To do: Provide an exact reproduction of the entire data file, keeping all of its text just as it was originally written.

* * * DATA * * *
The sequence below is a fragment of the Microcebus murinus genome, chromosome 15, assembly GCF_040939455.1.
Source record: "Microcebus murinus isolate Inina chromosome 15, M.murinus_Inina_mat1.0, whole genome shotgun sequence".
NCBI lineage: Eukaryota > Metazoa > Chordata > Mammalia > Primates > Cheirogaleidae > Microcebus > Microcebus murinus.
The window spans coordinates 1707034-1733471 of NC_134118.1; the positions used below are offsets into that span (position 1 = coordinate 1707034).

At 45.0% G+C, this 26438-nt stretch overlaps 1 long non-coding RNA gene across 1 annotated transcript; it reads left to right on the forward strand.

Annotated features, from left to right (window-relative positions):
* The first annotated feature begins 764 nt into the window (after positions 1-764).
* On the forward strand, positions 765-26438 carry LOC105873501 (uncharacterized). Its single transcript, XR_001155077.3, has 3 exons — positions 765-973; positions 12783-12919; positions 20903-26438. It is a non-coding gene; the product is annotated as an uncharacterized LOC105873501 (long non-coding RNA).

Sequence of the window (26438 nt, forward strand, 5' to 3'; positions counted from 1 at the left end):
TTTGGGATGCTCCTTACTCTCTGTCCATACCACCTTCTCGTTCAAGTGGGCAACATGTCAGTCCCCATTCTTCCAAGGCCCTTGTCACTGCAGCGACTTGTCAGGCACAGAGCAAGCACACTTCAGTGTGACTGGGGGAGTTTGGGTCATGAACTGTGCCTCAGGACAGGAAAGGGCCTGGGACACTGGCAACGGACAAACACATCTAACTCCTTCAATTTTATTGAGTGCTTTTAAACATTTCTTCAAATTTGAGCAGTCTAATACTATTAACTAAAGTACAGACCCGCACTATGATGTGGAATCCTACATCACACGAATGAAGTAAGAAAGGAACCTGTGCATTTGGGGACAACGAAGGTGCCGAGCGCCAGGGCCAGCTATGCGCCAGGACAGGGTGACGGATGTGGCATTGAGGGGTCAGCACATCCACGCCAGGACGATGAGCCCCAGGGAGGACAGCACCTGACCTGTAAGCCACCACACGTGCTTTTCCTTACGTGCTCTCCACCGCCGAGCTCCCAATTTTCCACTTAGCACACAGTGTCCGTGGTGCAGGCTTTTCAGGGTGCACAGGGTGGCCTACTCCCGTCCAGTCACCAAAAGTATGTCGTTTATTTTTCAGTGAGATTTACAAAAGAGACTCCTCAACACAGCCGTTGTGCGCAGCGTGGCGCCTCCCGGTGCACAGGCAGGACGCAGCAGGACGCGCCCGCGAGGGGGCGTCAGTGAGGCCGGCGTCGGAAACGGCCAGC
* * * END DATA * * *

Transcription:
The sequence below is a fragment of the Microcebus murinus genome, chromosome 15, assembly GCF_040939455.1.
Source record: "Microcebus murinus isolate Inina chromosome 15, M.murinus_Inina_mat1.0, whole genome shotgun sequence".
NCBI lineage: Eukaryota > Metazoa > Chordata > Mammalia > Primates > Cheirogaleidae > Microcebus > Microcebus murinus.
The window spans coordinates 1707034-1733471 of NC_134118.1; the positions used below are offsets into that span (position 1 = coordinate 1707034).

At 45.0% G+C, this 26438-nt stretch overlaps 1 long non-coding RNA gene across 1 annotated transcript; it reads left to right on the forward strand.

Annotated features, from left to right (window-relative positions):
* The first annotated feature begins 764 nt into the window (after positions 1-764).
* On the forward strand, positions 765-26438 carry LOC105873501 (uncharacterized). Its single transcript, XR_001155077.3, has 3 exons — positions 765-973; positions 12783-12919; positions 20903-26438. It is a non-coding gene; the product is annotated as an uncharacterized LOC105873501 (long non-coding RNA).

Sequence of the window (26438 nt, forward strand, 5' to 3'; positions counted from 1 at the left end):
TTTGGGATGCTCCTTACTCTCTGTCCATACCACCTTCTCGTTCAAGTGGGCAACATGTCAGTCCCCATTCTTCCAAGGCCCTTGTCACTGCAGCGACTTGTCAGGCACAGAGCAAGCACACTTCAGTGTGACTGGGGGAGTTTGGGTCATGAACTGTGCCTCAGGACAGGAAAGGGCCTGGGACACTGGCAACGGACAAACACATCTAACTCCTTCAATTTTATTGAGTGCTTTTAAACATTTCTTCAAATTTGAGCAGTCTAATACTATTAACTAAAGTACAGACCCGCACTATGATGTGGAATCCTACATCACACGAATGAAGTAAGAAAGGAACCTGTGCATTTGGGGACAACGAAGGTGCCGAGCGCCAGGGCCAGCTATGCGCCAGGACAGGGTGACGGATGTGGCATTGAGGGGTCAGCACATCCACGCCAGGACGATGAGCCCCAGGGAGGACAGCACCTGACCTGTAAGCCACCACACGTGCTTTTCCTTACGTGCTCTCCACCGCCGAGCTCCCAATTTTCCACTTAGCACACAGTGTCCGTGGTGCAGGCTTTTCAGGGTGCACAGGGTGGCCTACTCCCGTCCAGTCACCAAAAGTATGTCGTTTATTTTTCAGTGAGATTTACAAAAGAGACTCCTCAACACAGCCGTTGTGCGCAGCGTGGCGCCTCCCGGTGCACAGGCAGGACGCAGCAGGACGCGCCCGCGAGGGGGCGTCAGTGAGGCCGGCGTCGGAAACGGCCAGC